Other Conversion Considerations
Conversion also entails other details for the analyst, which include the following:
- Ordering equipment (up to three months ahead of planned conversion).
- Ordering any necessary materials that are externally supplied to the information system, such as toner cartridges, paper, preprinted forms, and magnetic media.
- Appointing a manager to supervise, or personally supervising, the preparation of the installation site.
- Planning, scheduling, and supervising programmers and data entry personnel who must convert all relevant files and databases.
For many implementations, your chief role will be accurately estimating the time needed for each activity, appointing people to manage each subproject, and coordinating their work. For smaller projects, you will do much of the conversion work on your own. Many of the project management techniques discussed in Chapter “Project Management“, such as Gantt charts, PERT, function point analysis, and successfully communicating with team members, are useful for planning and controlling implementation.
Organizational Metaphors and Their Relationship to Successful Systems
Be aware of organizational metaphors when you attempt to implement a system you have just developed. Our research has suggested that the success or failure of a system may be related to the metaphors used by organizational members.
When people in the organization describe the company as a zoo, you can infer that the atmosphere is chaotic; if it is described as a machine, everything is working in an orderly fashion. When the predominant metaphor is war, journey, or jungle, the environment is chaotic, as with the zoo. The war and journey metaphors are oriented toward an organization goal, however, whereas the zoo and jungle metaphors are not.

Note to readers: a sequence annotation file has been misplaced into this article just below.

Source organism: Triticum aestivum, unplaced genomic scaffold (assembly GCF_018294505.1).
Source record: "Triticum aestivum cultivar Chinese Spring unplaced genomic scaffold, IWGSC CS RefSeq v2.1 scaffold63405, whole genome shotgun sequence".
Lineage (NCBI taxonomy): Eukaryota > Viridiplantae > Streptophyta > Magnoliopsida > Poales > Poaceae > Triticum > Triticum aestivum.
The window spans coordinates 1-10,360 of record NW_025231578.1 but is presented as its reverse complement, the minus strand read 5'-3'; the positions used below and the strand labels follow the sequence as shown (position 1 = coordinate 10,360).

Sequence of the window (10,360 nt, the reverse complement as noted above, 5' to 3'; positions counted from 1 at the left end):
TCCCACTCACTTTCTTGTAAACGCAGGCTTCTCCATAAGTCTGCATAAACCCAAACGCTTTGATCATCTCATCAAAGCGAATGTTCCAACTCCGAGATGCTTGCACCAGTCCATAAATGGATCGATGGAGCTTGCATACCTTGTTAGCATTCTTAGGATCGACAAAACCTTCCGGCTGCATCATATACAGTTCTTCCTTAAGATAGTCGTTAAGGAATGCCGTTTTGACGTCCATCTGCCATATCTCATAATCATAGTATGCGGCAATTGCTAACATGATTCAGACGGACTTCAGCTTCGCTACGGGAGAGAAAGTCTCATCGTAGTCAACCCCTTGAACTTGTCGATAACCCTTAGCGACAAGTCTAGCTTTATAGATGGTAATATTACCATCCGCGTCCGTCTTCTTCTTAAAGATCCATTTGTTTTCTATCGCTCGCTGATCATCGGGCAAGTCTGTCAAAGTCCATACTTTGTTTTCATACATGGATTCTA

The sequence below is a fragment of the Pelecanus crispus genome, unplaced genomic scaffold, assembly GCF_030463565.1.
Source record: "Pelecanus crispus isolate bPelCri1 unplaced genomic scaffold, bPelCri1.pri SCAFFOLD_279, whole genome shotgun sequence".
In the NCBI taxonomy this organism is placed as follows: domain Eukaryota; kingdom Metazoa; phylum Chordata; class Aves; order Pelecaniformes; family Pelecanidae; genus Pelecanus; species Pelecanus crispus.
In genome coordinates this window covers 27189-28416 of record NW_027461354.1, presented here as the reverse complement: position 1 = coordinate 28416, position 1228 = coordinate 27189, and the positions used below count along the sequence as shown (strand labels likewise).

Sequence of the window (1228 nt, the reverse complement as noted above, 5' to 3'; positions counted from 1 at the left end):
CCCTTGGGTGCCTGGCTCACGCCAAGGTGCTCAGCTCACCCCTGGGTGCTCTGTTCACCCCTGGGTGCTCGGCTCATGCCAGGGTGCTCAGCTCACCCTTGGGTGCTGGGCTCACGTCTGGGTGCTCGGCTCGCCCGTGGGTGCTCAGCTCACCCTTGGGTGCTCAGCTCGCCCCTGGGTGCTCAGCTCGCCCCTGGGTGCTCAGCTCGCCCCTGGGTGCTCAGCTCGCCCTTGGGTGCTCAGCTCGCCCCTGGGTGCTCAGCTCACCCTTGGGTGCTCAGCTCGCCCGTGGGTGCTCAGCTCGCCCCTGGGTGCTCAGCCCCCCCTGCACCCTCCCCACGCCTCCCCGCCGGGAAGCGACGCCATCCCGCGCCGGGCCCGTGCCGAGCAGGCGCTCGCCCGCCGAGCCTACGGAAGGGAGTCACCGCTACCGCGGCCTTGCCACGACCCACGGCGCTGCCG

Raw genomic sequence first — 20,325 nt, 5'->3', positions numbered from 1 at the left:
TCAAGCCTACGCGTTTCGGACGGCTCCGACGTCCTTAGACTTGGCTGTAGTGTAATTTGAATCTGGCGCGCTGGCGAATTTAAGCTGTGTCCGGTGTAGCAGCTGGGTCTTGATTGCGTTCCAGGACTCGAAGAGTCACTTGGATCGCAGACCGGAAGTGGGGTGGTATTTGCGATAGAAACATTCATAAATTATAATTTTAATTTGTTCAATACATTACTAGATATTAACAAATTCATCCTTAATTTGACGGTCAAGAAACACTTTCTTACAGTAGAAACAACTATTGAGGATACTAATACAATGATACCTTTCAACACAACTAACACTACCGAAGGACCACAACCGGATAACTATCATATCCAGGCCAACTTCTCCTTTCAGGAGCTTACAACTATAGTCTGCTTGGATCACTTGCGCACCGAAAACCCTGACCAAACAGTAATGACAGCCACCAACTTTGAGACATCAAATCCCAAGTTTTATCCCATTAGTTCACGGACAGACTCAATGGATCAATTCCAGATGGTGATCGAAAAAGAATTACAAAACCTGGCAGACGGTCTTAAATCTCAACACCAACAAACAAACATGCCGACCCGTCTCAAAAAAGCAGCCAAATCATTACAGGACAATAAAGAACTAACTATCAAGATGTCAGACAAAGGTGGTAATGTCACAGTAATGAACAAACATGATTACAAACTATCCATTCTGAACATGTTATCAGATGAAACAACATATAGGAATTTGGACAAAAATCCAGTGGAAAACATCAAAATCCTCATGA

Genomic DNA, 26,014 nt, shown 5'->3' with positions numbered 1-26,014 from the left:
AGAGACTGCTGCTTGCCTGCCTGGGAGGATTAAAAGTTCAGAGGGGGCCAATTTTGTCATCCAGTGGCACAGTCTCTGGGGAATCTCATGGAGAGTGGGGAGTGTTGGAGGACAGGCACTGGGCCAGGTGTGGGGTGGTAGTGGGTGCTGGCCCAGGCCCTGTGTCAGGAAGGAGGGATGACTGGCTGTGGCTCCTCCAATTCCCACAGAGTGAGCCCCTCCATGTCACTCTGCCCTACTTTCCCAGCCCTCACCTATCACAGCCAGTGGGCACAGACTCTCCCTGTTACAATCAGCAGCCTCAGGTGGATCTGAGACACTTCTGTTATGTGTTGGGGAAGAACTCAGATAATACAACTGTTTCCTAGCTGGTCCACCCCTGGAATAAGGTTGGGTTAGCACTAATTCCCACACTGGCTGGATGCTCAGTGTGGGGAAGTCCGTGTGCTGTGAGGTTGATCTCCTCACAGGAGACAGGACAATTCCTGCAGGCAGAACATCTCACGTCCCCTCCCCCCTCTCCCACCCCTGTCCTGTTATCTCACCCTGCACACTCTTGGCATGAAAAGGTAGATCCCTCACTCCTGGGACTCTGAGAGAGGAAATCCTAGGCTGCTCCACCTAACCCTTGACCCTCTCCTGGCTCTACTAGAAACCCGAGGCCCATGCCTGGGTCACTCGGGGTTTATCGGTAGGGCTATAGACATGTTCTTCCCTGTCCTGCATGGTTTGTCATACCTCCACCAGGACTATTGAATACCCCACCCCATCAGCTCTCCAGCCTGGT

In addition to the machine, metaphors such as society, family, and the game all signify order and rules. Although the machine and game metaphors are goal oriented, the society and zoo metaphors do not stress the company’s goal, but instead allow individuals in the corporation to set their own standards and rewards. Another metaphor, organism, appears balanced between order and chaos, corporate and individual goals.
Our research suggests that the success or failure of a system may have something to do with the predominant metaphor. Figure below shows that a traditional MIS will tend to succeed when the predominant metaphor is society, machine, or family, but it might not succeed if the metaphor is war or jungle (two chaotic metaphors). Notice, however, that competitive systems will most likely succeed if the metaphor is war.
Positive metaphors appear to be game, organism, and machine. Negative metaphors appear to be jungle and zoo. The others (journey, war, society, and family) show mixed success depending on the type of information system being developed. More research needs to be done in this area. In the meantime, the systems analyst should be aware that metaphors communicated in interviews could be meaningful and may even be a contributing factor toward the success of the information system implementation.